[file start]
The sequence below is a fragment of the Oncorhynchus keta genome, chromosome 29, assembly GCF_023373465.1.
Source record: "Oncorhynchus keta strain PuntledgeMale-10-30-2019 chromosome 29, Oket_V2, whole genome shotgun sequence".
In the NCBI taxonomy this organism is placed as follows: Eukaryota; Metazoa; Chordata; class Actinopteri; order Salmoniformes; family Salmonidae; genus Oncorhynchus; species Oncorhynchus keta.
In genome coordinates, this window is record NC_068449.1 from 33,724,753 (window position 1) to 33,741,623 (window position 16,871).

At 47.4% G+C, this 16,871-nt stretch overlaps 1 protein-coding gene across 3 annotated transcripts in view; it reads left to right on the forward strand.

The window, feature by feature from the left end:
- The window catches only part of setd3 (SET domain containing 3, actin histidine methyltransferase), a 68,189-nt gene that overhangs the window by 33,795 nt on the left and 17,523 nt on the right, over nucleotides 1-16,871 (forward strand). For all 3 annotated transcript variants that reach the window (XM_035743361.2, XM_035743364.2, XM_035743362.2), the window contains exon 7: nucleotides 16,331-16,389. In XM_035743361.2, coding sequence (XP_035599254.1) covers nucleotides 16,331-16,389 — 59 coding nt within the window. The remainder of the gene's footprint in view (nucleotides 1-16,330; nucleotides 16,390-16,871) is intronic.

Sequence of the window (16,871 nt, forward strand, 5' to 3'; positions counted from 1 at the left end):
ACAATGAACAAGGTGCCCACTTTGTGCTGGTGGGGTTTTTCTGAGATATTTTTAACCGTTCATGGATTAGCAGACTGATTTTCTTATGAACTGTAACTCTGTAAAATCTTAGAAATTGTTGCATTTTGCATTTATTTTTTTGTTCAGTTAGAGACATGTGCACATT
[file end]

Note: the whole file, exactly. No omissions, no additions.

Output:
The sequence below is a fragment of the Oncorhynchus keta genome, chromosome 29, assembly GCF_023373465.1.
Source record: "Oncorhynchus keta strain PuntledgeMale-10-30-2019 chromosome 29, Oket_V2, whole genome shotgun sequence".
In the NCBI taxonomy this organism is placed as follows: Eukaryota; Metazoa; Chordata; class Actinopteri; order Salmoniformes; family Salmonidae; genus Oncorhynchus; species Oncorhynchus keta.
In genome coordinates, this window is record NC_068449.1 from 33,724,753 (window position 1) to 33,741,623 (window position 16,871).

At 47.4% G+C, this 16,871-nt stretch overlaps 1 protein-coding gene across 3 annotated transcripts in view; it reads left to right on the forward strand.

The window, feature by feature from the left end:
- The window catches only part of setd3 (SET domain containing 3, actin histidine methyltransferase), a 68,189-nt gene that overhangs the window by 33,795 nt on the left and 17,523 nt on the right, over nucleotides 1-16,871 (forward strand). For all 3 annotated transcript variants that reach the window (XM_035743361.2, XM_035743364.2, XM_035743362.2), the window contains exon 7: nucleotides 16,331-16,389. In XM_035743361.2, coding sequence (XP_035599254.1) covers nucleotides 16,331-16,389 — 59 coding nt within the window. The remainder of the gene's footprint in view (nucleotides 1-16,330; nucleotides 16,390-16,871) is intronic.

Sequence of the window (16,871 nt, forward strand, 5' to 3'; positions counted from 1 at the left end):
ACAATGAACAAGGTGCCCACTTTGTGCTGGTGGGGTTTTTCTGAGATATTTTTAACCGTTCATGGATTAGCAGACTGATTTTCTTATGAACTGTAACTCTGTAAAATCTTAGAAATTGTTGCATTTTGCATTTATTTTTTTGTTCAGTTAGAGACATGTGCACATT